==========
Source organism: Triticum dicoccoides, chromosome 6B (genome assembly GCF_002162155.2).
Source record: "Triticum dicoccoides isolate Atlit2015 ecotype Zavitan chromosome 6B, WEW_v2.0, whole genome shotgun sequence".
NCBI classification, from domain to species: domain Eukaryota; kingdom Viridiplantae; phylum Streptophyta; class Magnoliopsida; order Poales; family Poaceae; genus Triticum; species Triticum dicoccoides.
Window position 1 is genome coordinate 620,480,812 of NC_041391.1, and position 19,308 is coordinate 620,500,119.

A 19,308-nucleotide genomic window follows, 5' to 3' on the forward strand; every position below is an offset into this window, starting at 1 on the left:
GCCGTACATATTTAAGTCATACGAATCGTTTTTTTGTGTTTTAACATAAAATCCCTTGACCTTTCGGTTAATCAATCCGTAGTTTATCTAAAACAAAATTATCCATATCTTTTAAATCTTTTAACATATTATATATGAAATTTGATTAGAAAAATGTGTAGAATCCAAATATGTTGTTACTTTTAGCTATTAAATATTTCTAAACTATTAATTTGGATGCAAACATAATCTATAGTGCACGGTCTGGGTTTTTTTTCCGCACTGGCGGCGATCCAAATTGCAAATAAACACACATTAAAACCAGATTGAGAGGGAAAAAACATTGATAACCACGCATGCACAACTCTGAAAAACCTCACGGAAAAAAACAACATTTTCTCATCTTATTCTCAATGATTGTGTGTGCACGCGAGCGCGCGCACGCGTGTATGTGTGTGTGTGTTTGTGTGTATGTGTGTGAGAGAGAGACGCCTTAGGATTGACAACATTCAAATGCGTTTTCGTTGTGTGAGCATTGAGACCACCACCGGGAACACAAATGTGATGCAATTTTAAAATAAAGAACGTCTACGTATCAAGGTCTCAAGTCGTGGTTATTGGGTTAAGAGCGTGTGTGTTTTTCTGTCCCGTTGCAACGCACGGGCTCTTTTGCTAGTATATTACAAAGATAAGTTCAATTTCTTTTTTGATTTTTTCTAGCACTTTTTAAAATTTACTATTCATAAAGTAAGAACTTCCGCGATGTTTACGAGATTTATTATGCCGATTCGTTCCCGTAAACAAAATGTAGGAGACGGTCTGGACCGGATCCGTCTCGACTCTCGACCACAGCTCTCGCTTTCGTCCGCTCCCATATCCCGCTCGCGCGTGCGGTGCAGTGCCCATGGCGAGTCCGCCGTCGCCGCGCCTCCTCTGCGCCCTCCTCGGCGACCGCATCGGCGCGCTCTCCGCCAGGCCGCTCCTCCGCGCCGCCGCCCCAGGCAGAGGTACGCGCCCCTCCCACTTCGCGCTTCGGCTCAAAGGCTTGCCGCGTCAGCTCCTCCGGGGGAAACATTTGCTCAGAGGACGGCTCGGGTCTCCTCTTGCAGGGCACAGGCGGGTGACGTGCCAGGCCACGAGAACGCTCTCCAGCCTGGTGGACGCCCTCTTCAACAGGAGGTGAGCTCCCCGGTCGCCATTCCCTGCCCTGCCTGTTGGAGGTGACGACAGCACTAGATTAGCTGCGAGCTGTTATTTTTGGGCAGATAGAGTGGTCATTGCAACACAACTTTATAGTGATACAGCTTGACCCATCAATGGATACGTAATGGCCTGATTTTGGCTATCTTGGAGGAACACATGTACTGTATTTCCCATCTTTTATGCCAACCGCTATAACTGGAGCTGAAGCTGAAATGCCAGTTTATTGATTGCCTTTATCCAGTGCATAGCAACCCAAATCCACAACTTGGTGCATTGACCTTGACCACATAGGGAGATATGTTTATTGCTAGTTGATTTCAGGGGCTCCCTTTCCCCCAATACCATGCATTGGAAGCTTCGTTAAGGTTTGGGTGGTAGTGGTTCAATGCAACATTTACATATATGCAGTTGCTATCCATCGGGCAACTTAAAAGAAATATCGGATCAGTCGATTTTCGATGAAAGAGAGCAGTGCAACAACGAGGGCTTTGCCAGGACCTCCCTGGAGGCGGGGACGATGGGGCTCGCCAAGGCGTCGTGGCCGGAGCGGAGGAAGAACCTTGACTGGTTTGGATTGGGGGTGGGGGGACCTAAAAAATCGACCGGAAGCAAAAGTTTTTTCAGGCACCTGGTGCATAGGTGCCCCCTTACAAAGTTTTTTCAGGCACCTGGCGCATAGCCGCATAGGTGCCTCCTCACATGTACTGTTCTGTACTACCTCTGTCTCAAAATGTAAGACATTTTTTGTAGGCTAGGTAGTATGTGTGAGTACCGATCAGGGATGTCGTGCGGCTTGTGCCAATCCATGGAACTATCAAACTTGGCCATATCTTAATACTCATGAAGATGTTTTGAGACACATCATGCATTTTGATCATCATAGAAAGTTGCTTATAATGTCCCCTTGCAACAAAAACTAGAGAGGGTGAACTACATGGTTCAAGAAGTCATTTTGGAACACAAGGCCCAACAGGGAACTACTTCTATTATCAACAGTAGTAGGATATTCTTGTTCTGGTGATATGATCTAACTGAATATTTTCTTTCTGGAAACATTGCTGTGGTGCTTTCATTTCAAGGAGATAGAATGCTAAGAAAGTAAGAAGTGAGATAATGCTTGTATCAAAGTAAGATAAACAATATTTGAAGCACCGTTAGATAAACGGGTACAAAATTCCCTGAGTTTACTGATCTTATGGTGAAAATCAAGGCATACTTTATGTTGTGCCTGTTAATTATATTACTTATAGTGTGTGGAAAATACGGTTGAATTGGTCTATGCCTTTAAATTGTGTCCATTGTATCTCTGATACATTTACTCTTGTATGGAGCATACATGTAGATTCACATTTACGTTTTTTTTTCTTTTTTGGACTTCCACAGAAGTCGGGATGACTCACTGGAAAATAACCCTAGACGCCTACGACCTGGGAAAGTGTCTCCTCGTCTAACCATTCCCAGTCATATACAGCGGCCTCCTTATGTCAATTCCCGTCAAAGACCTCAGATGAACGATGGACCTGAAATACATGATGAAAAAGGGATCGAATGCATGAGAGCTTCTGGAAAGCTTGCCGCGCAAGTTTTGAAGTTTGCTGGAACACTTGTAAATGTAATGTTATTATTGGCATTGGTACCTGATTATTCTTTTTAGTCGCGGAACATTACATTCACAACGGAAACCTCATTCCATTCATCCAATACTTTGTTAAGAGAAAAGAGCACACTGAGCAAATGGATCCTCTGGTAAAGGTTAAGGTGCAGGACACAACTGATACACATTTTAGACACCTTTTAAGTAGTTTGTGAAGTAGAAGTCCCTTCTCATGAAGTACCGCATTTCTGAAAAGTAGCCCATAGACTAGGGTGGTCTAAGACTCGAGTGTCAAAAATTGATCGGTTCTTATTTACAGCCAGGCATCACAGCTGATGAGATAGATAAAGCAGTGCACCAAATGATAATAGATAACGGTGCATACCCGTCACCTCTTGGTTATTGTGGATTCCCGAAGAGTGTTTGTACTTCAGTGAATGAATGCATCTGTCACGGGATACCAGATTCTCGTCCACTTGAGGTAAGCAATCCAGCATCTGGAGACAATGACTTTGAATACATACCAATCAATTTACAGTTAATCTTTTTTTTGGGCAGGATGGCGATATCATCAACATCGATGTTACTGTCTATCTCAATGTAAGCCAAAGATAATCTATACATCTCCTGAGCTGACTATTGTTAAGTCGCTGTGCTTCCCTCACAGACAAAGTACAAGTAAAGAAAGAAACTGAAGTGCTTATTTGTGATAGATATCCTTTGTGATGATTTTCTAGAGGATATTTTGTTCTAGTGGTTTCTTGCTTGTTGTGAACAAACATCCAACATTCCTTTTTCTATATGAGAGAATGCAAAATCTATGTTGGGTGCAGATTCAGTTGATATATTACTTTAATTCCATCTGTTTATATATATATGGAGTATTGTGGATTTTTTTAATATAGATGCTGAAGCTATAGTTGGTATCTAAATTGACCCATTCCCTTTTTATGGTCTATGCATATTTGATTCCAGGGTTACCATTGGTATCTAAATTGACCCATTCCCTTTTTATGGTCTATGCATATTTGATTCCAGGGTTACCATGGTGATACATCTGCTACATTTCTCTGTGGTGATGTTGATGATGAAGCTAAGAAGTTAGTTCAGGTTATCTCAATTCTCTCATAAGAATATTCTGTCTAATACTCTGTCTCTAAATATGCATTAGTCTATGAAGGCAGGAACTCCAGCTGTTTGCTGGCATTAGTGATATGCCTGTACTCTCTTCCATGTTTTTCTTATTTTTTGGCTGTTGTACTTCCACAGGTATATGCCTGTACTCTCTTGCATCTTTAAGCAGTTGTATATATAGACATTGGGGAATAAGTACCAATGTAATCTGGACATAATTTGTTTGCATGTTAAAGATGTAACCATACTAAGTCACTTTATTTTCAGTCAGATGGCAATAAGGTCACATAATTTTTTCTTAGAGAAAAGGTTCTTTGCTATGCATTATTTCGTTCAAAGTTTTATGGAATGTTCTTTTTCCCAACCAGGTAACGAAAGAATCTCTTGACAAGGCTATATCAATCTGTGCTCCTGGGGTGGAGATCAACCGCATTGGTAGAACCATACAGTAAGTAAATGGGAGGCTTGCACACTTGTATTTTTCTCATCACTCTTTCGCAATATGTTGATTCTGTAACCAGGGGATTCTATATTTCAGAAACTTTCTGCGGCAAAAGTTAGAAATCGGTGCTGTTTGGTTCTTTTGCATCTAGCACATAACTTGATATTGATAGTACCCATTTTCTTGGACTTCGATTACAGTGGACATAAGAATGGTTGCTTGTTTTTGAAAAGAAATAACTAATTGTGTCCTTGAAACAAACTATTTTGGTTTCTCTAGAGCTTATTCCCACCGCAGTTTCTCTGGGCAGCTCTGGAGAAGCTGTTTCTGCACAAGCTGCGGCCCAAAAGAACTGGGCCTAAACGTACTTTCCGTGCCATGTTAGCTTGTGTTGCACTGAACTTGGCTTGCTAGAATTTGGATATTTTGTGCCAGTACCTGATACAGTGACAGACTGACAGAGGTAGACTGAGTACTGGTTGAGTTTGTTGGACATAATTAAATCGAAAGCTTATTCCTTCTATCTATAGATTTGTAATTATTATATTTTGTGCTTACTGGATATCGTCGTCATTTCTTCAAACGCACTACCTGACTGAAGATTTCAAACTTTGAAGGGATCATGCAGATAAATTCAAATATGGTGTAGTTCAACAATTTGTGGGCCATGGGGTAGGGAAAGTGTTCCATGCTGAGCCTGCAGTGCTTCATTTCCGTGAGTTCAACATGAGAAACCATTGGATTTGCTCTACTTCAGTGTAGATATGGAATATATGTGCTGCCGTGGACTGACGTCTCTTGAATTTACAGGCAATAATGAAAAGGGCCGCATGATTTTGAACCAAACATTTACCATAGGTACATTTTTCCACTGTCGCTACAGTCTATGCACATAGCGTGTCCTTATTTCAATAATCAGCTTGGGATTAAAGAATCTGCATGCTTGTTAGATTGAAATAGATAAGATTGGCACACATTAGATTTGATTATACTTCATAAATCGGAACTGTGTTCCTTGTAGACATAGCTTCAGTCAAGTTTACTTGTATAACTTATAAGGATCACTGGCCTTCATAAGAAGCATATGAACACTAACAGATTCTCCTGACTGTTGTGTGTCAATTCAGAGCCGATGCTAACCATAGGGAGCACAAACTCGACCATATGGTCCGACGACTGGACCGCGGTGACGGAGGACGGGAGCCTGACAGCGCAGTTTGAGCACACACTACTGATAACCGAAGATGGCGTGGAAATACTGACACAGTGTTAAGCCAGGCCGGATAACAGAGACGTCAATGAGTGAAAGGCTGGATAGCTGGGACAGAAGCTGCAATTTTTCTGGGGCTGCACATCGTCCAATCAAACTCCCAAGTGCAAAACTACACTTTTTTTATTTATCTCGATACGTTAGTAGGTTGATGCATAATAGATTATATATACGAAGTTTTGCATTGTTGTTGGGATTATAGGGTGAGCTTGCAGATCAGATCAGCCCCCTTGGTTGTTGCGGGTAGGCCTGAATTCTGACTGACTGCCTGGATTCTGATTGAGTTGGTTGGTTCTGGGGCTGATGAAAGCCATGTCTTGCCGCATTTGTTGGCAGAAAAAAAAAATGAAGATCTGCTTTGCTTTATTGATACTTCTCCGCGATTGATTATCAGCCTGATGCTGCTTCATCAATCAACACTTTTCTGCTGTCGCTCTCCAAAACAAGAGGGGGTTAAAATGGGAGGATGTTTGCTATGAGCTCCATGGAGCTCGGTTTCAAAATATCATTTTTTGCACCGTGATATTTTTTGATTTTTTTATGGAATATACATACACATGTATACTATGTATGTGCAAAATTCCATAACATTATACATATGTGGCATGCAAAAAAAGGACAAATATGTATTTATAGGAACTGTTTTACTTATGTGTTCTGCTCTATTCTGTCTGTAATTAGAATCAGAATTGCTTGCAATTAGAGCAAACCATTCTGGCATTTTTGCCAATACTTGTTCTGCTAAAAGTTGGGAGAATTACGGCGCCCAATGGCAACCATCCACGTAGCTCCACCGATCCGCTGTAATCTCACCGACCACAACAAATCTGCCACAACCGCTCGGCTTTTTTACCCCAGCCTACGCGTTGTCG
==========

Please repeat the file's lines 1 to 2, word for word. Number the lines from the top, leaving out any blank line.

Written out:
Source organism: Triticum dicoccoides, chromosome 6B (genome assembly GCF_002162155.2).
Source record: "Triticum dicoccoides isolate Atlit2015 ecotype Zavitan chromosome 6B, WEW_v2.0, whole genome shotgun sequence".